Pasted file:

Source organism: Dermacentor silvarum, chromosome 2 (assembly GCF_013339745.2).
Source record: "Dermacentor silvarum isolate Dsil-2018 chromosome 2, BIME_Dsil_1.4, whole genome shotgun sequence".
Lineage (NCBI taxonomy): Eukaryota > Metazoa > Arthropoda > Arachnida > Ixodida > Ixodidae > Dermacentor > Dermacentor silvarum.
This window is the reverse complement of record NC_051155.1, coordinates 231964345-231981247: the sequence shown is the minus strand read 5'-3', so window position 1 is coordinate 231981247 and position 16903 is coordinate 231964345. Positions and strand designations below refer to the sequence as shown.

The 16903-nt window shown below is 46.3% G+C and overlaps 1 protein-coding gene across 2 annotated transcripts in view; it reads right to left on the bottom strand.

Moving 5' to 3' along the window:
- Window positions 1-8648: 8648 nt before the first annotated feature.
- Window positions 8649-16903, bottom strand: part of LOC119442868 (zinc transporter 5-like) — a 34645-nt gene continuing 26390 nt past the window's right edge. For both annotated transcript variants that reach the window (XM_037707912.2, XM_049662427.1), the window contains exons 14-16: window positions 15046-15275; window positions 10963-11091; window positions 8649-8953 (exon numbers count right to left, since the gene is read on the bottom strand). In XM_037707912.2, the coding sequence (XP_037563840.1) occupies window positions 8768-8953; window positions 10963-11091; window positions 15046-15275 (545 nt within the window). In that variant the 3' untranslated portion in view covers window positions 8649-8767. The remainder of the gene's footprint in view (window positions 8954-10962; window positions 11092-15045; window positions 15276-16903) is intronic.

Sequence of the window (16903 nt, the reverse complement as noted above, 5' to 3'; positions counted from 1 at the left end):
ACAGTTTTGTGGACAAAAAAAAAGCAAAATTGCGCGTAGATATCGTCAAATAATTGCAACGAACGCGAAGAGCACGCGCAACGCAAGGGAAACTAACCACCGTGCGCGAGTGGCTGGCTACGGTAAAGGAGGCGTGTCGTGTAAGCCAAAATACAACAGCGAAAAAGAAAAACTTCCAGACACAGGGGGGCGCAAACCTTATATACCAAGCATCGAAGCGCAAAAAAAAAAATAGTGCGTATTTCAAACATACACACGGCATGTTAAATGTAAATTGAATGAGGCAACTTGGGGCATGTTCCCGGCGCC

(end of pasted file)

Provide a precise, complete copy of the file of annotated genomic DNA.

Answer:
Source organism: Dermacentor silvarum, chromosome 2 (assembly GCF_013339745.2).
Source record: "Dermacentor silvarum isolate Dsil-2018 chromosome 2, BIME_Dsil_1.4, whole genome shotgun sequence".
Lineage (NCBI taxonomy): Eukaryota > Metazoa > Arthropoda > Arachnida > Ixodida > Ixodidae > Dermacentor > Dermacentor silvarum.
This window is the reverse complement of record NC_051155.1, coordinates 231964345-231981247: the sequence shown is the minus strand read 5'-3', so window position 1 is coordinate 231981247 and position 16903 is coordinate 231964345. Positions and strand designations below refer to the sequence as shown.

The 16903-nt window shown below is 46.3% G+C and overlaps 1 protein-coding gene across 2 annotated transcripts in view; it reads right to left on the bottom strand.

Moving 5' to 3' along the window:
- Window positions 1-8648: 8648 nt before the first annotated feature.
- Window positions 8649-16903, bottom strand: part of LOC119442868 (zinc transporter 5-like) — a 34645-nt gene continuing 26390 nt past the window's right edge. For both annotated transcript variants that reach the window (XM_037707912.2, XM_049662427.1), the window contains exons 14-16: window positions 15046-15275; window positions 10963-11091; window positions 8649-8953 (exon numbers count right to left, since the gene is read on the bottom strand). In XM_037707912.2, the coding sequence (XP_037563840.1) occupies window positions 8768-8953; window positions 10963-11091; window positions 15046-15275 (545 nt within the window). In that variant the 3' untranslated portion in view covers window positions 8649-8767. The remainder of the gene's footprint in view (window positions 8954-10962; window positions 11092-15045; window positions 15276-16903) is intronic.

Sequence of the window (16903 nt, the reverse complement as noted above, 5' to 3'; positions counted from 1 at the left end):
ACAGTTTTGTGGACAAAAAAAAAGCAAAATTGCGCGTAGATATCGTCAAATAATTGCAACGAACGCGAAGAGCACGCGCAACGCAAGGGAAACTAACCACCGTGCGCGAGTGGCTGGCTACGGTAAAGGAGGCGTGTCGTGTAAGCCAAAATACAACAGCGAAAAAGAAAAACTTCCAGACACAGGGGGGCGCAAACCTTATATACCAAGCATCGAAGCGCAAAAAAAAAAATAGTGCGTATTTCAAACATACACACGGCATGTTAAATGTAAATTGAATGAGGCAACTTGGGGCATGTTCCCGGCGCC